On Thursday, “The View” co-host Meghan McCain broke down into tears discussing her concern over the rise in anti-Semitism in the United States, a discussion which sprang from Democrats’ refusal to condemn Rep. Ilhan Omar (D-MI) for anti-Semitic statements. McCain argued that anti-Semitism should not be a partisan issue, noting that she has a personal connection to the matter due to family-like ties to former Senator Joe Liberman and his wife Hadas, who are Jewish.
“This issue is really intense one for me and just bear with me,” said McCain. “Anti-Semitism shouldn’t be a left or right issue. I don’t think we should be politicizing on either side because, as we know, if it’s a tiki torch person in Charlottesville saying ‘Jews will not replace us’ or we had Bari Weiss talking about these more dog whistle moments, that in my view, Ilhan Omar is doing.”
McCain challenged those on the left side of the aisle to view Omar’s comments as if they were said by a white Republican man. How would they react then, she asked.
Co-host Joy Behar said she condemns all anti-Semitism and noted an “obsession” with Israel. But co-host Sunny Hostin took a different route: defending Rep. Omar.
Hostin claimed Omar’s remarks were merely criticizing policy. The co-host notably refused to allow McCain to read off all Omar’s anti-Semitic remarks because, according to Hostin, Omar apologized for those so they do not count.
“Ilhan Omar has never suggested that Israel does not have the right to exist. It seems to me that Republicans are trying to use this as a wedge issue,” she said.
As noted by Daily Wire Editor-in-Chief Ben Shapiro, Rep. Omar’s remarks were not targeting Israel, but Jews. He pointed out that she “has a long history of anti-Semitism: accusing Israel of ‘hypnotizing the world,’ suggesting that American support for Israel is ‘all about the Benjamins,’ backing the anti-Semitic BDS movement.” More recently, she accused Jewish Americans of having “dual allegiance.”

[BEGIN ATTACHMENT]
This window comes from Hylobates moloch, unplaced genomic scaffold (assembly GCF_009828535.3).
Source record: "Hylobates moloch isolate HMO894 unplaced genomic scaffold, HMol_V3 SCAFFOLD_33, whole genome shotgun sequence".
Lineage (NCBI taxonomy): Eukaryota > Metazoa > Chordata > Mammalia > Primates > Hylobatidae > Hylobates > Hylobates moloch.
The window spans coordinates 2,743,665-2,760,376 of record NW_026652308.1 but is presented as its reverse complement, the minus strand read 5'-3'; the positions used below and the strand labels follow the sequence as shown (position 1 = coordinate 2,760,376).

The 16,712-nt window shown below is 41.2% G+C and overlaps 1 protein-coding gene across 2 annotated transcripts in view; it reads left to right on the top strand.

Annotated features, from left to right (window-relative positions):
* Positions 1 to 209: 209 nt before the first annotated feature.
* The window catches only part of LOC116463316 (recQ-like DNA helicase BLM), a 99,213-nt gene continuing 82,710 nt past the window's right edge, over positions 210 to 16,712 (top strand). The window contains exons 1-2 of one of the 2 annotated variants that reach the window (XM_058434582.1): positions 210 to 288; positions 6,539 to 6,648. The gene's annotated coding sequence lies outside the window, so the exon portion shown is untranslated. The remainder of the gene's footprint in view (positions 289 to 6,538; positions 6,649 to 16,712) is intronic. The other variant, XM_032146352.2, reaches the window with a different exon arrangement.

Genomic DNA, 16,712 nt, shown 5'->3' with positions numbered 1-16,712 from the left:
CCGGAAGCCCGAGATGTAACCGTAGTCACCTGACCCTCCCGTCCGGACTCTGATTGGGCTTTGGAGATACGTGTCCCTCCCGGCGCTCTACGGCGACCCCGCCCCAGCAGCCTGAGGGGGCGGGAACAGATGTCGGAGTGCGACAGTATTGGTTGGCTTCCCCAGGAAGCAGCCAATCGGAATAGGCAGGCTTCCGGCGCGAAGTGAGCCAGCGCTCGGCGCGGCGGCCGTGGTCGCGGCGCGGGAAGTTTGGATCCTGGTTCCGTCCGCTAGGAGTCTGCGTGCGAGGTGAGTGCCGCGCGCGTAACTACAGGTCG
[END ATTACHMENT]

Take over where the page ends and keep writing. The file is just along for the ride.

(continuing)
Hostin then heightened her authority to speak on the matter, noting that she is a person of color and has a grandfather who is a Sephardic Jew.
“I take this very personally as a woman of color who has been the subject of so much bigotry. What a lot of people don’t know is that my grandfather is Jewish, he was a Sephardic Jew. My family members have received a lot of bigotry, so, you know, I’ve experienced firsthand in my family anti-semitism and bigotry for being black,” she argued.
McCain, who was told she was not allowed to interject as Hostin spoke, piped in: “Are you comfortable with me speaking now? Are we comfortable with me rebutting now?”
McCain said that just because she doesn’t have blood relatives who are Jewish doesn’t mean she doesn’t have a personal connection to the issue.
“I take this very personally,” she said, visibly emotional. “I don’t have family that is Jewish but Joe Lieberman and Hadas Lieberman are my family. I take the hate crimes rising in this country incredibly seriously, and I think what’s happening in Europe is really scary and I’m sorry if I’m getting emotional.”
“Just because I don’t technically have Jewish family that are blood related to me doesn’t mean that I don’t take this as seriously,” she added. “It is very dangerous, very dangerous and I think we collectively as Americans on both sides, and what Ilhan Omar is saying is very scary to me and very scary to a lot of people and I don’t think you have to be Jewish to recognize that.”
(Partial transcript via AlterNet)